Note: illustration about deer getting addicted to junk food to the point of not being able to consume anything healthy.  It lead to their destruction.

We must crave pure spiritual milk from God.  We must get rid of our hypocrisy, for the sake of ourselves and the kingdom, by feasting on what is good, allowing God to transform our hearts so that we can bear good fruit.

Are Some Sins “Worse Than” Other Sins?

3D Scales of Justice

This is another question from the congregation during Adventure’s “Q & A” series recently.  For some, this seems to be a very important sticking point in their faith.  Frankly, I’m not sure why.  I think it might have to do with our comparative nature of not wanting to be “as bad” as someone else.  Maybe it has to do with our own sense of justice as we try to  figure out the world we live in.  Perhaps we seek the answer to this question to help us understand God’s grace more fully.

In any event, I do believe that there is an answer to this that we can understand, and, when understood, that should motivate us to seek to live more holy lives.

The Actual Question as Written“Are some sins a ‘bigger deal’ than other sins (i.e., abortion, homosexuality, adultery vs. lying, gossiping)?”

The Answer:

The short response to this question is “No and Yes.”  That may sound like a cop-out, but it really is the truth.  The answer of whether one particular sin is “worse than” another is dependent on how we are looking at (i.e., “evaluating”) a particular sinful action or inaction.  Let me explain.

The “All Sins are Equal” Perspective

All sin causes separation from God.  (Romans 3:23) That means that EVERY sin, whether we would see it as “little” or “big” is completely and fully devastating to our relationship with God, who is perfect and holy in every respect.  Any pollution to the relationship at all, no matter how small, causes imperfection and separation.

An illustration I like to use to explain this goes like this.  Imagine that you are a lamp with a cord that needs to be plugged into the wall in order to have “power that turns on your light.”  Imagine that God is the electrical socket in the wall.  When we are “plugged in” to God, our relationship is “perfect” and our light is on.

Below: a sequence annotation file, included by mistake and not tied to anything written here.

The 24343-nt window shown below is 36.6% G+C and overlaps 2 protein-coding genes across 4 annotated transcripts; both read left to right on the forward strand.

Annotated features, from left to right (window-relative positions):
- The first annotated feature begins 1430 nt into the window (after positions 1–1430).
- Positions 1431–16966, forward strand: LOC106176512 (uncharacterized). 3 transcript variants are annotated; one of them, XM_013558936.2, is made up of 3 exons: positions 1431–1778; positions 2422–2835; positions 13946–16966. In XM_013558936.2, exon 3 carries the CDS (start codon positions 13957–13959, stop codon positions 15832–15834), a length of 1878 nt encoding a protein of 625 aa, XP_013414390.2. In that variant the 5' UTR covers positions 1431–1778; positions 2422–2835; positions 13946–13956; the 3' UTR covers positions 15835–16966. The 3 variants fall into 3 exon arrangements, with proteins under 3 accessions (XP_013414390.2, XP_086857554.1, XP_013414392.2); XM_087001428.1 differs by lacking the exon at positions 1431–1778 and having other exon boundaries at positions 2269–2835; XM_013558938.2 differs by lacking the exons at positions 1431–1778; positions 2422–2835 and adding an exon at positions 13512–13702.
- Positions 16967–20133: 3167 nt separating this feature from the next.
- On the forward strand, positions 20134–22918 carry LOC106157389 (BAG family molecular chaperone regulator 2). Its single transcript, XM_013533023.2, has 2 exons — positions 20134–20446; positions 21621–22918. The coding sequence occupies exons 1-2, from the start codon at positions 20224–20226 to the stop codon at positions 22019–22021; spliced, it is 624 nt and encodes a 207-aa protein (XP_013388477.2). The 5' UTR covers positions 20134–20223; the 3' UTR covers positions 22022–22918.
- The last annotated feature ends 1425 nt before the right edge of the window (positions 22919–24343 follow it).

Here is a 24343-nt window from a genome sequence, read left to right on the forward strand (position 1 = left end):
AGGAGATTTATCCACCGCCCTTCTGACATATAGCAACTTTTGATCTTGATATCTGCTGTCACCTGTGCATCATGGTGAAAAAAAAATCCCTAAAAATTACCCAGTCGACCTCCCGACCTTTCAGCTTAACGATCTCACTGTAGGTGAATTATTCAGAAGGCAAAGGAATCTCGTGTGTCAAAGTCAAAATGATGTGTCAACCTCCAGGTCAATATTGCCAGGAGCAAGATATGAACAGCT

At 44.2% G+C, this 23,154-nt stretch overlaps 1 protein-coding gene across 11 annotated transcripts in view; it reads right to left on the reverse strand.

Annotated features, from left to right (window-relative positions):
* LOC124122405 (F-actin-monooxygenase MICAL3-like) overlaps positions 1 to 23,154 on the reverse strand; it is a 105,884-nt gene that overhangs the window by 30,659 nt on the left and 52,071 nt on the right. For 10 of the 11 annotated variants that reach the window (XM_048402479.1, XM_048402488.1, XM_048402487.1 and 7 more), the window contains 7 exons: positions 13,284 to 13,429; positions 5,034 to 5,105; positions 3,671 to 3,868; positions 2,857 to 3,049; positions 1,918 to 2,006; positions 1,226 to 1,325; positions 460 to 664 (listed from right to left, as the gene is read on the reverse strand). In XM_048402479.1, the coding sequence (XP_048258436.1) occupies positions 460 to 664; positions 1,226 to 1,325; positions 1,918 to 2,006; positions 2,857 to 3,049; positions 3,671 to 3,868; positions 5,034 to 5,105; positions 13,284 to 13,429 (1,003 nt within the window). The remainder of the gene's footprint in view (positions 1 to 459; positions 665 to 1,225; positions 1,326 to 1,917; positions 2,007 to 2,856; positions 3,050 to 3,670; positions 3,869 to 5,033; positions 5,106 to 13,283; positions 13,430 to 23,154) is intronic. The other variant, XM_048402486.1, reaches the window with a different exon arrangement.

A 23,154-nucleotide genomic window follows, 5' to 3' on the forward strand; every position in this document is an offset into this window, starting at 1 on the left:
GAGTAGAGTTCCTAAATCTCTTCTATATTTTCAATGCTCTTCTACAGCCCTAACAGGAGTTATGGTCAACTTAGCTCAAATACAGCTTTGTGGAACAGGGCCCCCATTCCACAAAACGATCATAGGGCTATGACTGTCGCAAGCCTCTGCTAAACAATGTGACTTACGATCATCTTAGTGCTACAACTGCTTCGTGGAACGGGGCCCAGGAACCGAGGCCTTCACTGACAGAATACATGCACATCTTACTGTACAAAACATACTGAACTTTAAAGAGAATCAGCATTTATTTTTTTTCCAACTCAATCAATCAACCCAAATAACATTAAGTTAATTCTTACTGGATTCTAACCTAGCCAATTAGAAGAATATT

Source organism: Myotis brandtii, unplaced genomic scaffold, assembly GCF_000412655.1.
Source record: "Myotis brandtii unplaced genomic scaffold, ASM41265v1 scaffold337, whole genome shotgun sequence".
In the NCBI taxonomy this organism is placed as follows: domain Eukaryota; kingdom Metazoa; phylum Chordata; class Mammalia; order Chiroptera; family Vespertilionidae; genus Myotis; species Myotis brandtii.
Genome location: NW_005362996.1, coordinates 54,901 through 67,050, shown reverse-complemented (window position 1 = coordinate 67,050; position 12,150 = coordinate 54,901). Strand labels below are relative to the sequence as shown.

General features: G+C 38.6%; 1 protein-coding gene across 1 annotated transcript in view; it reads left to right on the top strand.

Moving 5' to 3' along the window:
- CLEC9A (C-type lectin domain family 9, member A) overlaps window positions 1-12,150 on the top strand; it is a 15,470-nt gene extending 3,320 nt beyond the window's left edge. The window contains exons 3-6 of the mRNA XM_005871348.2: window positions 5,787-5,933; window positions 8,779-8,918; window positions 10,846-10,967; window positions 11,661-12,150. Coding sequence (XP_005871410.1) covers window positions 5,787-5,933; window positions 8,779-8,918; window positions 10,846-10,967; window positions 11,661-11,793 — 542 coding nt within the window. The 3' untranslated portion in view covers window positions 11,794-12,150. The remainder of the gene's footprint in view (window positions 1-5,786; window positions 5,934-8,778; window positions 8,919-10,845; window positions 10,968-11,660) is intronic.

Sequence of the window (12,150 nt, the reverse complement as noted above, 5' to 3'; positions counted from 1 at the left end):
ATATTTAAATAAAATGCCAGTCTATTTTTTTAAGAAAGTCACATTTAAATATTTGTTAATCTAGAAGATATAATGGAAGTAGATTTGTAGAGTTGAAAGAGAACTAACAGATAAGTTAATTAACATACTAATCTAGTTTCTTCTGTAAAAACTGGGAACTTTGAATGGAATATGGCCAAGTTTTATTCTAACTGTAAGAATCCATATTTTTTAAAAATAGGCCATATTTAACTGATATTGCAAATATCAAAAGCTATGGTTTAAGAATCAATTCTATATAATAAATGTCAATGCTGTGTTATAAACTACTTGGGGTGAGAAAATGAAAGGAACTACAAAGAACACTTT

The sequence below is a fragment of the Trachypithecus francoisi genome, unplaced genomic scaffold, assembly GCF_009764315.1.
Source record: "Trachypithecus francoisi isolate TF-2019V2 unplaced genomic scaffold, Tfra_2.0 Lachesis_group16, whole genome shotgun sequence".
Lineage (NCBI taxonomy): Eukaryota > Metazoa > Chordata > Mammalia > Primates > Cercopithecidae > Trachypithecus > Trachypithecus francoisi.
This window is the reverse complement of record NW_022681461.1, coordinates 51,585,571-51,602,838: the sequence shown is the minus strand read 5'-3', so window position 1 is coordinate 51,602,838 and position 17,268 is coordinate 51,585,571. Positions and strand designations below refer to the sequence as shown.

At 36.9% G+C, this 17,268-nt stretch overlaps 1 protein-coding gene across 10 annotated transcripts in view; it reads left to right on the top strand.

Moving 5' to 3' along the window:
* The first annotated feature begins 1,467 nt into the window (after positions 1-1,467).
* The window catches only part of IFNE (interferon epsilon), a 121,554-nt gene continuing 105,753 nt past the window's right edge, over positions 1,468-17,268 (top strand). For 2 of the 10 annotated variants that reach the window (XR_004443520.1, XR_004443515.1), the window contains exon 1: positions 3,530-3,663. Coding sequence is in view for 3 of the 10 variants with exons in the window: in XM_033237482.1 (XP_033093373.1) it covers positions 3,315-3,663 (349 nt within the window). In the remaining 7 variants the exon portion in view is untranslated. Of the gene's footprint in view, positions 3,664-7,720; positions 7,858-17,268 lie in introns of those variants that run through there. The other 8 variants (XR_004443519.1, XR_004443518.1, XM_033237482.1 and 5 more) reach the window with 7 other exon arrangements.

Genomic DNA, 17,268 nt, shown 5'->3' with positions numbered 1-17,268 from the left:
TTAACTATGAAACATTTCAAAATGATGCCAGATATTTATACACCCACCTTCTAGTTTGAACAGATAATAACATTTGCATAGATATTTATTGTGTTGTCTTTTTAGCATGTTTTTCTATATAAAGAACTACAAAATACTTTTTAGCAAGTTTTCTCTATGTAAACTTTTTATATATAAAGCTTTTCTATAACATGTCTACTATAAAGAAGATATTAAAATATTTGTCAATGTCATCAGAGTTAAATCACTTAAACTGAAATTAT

Now, imagine that sin is any distance between the cord’s plug and the wall socket.  What we might see as a “small” sin (for example, calling into work and saying I’m sick when I’m really not because I wanted to play golf) might only move the plug away from the socket a short distance – let’s say a foot.  What we might see as a “big” sin (for example, cheating on my wife or committing cold-blooded murder of multiple people) would move the plug away from the socket a big distance – let’s say a mile.  In BOTH EVENTS, the lamp is not plugged in and there is no “relationship” between the power-source and the lamp.  Both “sins” essentially caused “equally devastating” damage to the relationship because the relationship is either “on” or “off”.

So, from the perspective of our relationship with God, there is really no “ranking of sins” because ALL sin separates us from God.

(Note:  While not directly related to the question of the ranking of sins, I do want to finish my illustration. — Jesus is the extension cord of infinite length (i.e, infinite grace) who is always sufficient to connect our lamp to the power source. See, Romans 5:26).

The “All Sins are Not Equal” Perspective